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EnglishEdit

EtymologyEdit

Borrowed from French raconteuse

NounEdit

raconteuse (plural raconteuses)

  1. A female storyteller.
    • 1978, William Peter Archibald, Social psychology as political economy, page 229:
      There is a fascinating passage in Margaret Atwood's Surfacing where four Canadians on their way up a river in the wilderness come upon a heron someone preceding them has killed and strung from a tree. Having surveyed its disgusting remains, the raconteuse asks herself "Why had they strung it up like a lynch victim, why didn't they just throw it away like the trash?"
    • 2012, Tom Edwards, Tom:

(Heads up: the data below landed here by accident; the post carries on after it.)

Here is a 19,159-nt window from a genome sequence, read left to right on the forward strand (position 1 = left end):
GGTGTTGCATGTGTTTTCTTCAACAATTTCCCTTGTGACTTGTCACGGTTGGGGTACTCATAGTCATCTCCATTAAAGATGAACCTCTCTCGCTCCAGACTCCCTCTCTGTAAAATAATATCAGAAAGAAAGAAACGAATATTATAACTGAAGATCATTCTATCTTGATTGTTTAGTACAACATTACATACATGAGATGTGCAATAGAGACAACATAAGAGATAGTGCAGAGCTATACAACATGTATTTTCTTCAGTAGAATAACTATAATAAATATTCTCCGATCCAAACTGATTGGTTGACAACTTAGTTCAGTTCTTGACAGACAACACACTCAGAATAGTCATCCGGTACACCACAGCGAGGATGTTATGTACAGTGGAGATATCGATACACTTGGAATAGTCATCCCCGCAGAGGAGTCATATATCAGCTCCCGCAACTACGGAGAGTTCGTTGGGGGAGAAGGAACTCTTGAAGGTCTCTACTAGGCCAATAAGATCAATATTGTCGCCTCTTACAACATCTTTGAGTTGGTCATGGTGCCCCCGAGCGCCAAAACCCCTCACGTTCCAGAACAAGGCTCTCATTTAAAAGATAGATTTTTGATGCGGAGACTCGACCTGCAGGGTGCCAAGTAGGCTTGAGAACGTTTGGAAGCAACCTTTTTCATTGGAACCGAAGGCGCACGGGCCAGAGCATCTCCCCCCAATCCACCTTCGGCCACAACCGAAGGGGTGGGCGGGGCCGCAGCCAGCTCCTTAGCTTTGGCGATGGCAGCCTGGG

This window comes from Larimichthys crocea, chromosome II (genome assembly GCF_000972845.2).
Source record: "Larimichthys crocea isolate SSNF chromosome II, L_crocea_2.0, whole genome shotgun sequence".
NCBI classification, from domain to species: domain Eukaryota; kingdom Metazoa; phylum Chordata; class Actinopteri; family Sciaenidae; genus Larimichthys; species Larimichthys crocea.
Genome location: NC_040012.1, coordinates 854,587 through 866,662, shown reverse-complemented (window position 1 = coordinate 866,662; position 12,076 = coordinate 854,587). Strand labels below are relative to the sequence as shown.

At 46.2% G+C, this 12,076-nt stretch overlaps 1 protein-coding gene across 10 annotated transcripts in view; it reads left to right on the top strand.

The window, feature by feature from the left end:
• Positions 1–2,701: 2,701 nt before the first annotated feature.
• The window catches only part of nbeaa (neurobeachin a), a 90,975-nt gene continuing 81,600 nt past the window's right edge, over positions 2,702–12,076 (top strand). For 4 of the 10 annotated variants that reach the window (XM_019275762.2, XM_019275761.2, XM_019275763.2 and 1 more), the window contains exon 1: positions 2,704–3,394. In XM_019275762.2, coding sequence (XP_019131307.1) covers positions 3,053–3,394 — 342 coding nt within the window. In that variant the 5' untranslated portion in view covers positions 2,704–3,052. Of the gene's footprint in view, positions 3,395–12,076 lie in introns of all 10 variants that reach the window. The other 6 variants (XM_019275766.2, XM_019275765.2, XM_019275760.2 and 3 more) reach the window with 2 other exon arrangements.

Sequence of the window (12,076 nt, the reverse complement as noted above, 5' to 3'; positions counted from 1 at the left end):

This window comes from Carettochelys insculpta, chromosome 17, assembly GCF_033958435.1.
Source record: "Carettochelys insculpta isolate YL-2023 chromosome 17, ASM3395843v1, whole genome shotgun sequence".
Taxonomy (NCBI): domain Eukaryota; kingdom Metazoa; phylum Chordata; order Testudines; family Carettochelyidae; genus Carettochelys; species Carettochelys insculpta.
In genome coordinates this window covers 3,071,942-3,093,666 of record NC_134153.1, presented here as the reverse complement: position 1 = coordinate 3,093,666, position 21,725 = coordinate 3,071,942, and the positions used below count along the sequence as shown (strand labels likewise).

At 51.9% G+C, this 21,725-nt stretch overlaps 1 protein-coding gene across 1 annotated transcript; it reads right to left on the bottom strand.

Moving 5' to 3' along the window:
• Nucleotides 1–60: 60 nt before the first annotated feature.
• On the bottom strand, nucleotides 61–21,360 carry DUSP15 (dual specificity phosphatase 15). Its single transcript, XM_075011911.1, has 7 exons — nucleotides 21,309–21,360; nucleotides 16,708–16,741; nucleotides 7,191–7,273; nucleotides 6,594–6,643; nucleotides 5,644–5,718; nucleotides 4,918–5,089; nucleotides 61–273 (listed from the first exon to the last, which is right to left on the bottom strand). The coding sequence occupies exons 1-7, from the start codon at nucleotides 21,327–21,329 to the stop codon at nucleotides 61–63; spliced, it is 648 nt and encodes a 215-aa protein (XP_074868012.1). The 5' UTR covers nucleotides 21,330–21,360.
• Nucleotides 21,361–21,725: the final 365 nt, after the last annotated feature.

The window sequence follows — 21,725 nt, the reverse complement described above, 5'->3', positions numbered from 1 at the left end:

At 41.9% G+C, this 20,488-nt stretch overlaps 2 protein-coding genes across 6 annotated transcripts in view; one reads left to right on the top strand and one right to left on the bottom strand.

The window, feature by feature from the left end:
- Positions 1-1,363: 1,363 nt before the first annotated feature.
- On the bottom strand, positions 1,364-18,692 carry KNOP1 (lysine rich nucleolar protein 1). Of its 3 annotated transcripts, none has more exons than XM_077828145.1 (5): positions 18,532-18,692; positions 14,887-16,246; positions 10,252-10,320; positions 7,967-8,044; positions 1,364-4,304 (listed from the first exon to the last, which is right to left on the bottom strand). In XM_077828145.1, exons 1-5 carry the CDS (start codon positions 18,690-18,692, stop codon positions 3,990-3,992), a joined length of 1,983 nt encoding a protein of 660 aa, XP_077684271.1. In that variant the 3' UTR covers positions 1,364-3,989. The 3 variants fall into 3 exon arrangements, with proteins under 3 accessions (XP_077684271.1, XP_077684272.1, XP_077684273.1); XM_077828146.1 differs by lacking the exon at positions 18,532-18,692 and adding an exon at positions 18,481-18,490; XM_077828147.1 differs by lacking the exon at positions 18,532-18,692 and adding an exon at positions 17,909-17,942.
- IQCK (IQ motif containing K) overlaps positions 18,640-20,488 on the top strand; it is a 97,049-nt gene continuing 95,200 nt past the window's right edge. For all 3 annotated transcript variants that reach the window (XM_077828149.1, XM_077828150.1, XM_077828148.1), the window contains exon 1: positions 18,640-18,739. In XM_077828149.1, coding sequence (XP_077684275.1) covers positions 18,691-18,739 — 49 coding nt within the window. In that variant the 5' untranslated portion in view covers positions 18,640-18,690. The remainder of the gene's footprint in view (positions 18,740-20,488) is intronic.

Tom's mother was a superb raconteuse with the enviable gift of painting a verbal canvas of enchanting colours, transporting her audience into a realm of her own making that invariably enhanced the core of the tale.
    • 2012, William Penn, Love in the Time of Flowers, →ISBN, page 51:
      So, Shasta had reflected at once, Aunt Lily, by acclamation the family raconteuse, had certainly piqued her concern and puzzlement, if not exactly her surprise.

AnagramsEdit


FrenchEdit

NounEdit

raconteuse f (plural raconteuses)

  1. feminine equivalent of raconteur

Further readingEdit